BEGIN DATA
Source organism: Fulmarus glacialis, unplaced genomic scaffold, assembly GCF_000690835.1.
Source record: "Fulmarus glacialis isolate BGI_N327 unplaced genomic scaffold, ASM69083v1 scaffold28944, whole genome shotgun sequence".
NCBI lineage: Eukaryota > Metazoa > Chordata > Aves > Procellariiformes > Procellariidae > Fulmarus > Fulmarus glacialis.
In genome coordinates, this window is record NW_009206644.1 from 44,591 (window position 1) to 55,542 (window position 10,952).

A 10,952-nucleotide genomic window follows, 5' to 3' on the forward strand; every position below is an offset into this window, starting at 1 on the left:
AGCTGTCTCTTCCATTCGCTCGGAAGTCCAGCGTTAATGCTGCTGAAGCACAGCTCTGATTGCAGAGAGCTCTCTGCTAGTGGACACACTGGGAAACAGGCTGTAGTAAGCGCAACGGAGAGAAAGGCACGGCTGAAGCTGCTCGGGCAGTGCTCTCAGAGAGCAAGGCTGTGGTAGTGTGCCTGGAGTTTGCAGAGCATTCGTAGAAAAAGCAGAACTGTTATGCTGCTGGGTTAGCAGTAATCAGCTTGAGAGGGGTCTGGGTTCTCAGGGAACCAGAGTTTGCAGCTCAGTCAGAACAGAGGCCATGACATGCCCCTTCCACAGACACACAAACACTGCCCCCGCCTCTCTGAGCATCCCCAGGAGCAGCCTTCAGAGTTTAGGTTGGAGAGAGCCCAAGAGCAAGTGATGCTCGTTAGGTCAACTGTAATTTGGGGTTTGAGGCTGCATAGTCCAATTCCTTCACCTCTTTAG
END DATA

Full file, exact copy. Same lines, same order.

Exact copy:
Source organism: Fulmarus glacialis, unplaced genomic scaffold, assembly GCF_000690835.1.
Source record: "Fulmarus glacialis isolate BGI_N327 unplaced genomic scaffold, ASM69083v1 scaffold28944, whole genome shotgun sequence".
NCBI lineage: Eukaryota > Metazoa > Chordata > Aves > Procellariiformes > Procellariidae > Fulmarus > Fulmarus glacialis.
In genome coordinates, this window is record NW_009206644.1 from 44,591 (window position 1) to 55,542 (window position 10,952).

A 10,952-nucleotide genomic window follows, 5' to 3' on the forward strand; every position below is an offset into this window, starting at 1 on the left:
AGCTGTCTCTTCCATTCGCTCGGAAGTCCAGCGTTAATGCTGCTGAAGCACAGCTCTGATTGCAGAGAGCTCTCTGCTAGTGGACACACTGGGAAACAGGCTGTAGTAAGCGCAACGGAGAGAAAGGCACGGCTGAAGCTGCTCGGGCAGTGCTCTCAGAGAGCAAGGCTGTGGTAGTGTGCCTGGAGTTTGCAGAGCATTCGTAGAAAAAGCAGAACTGTTATGCTGCTGGGTTAGCAGTAATCAGCTTGAGAGGGGTCTGGGTTCTCAGGGAACCAGAGTTTGCAGCTCAGTCAGAACAGAGGCCATGACATGCCCCTTCCACAGACACACAAACACTGCCCCCGCCTCTCTGAGCATCCCCAGGAGCAGCCTTCAGAGTTTAGGTTGGAGAGAGCCCAAGAGCAAGTGATGCTCGTTAGGTCAACTGTAATTTGGGGTTTGAGGCTGCATAGTCCAATTCCTTCACCTCTTTAG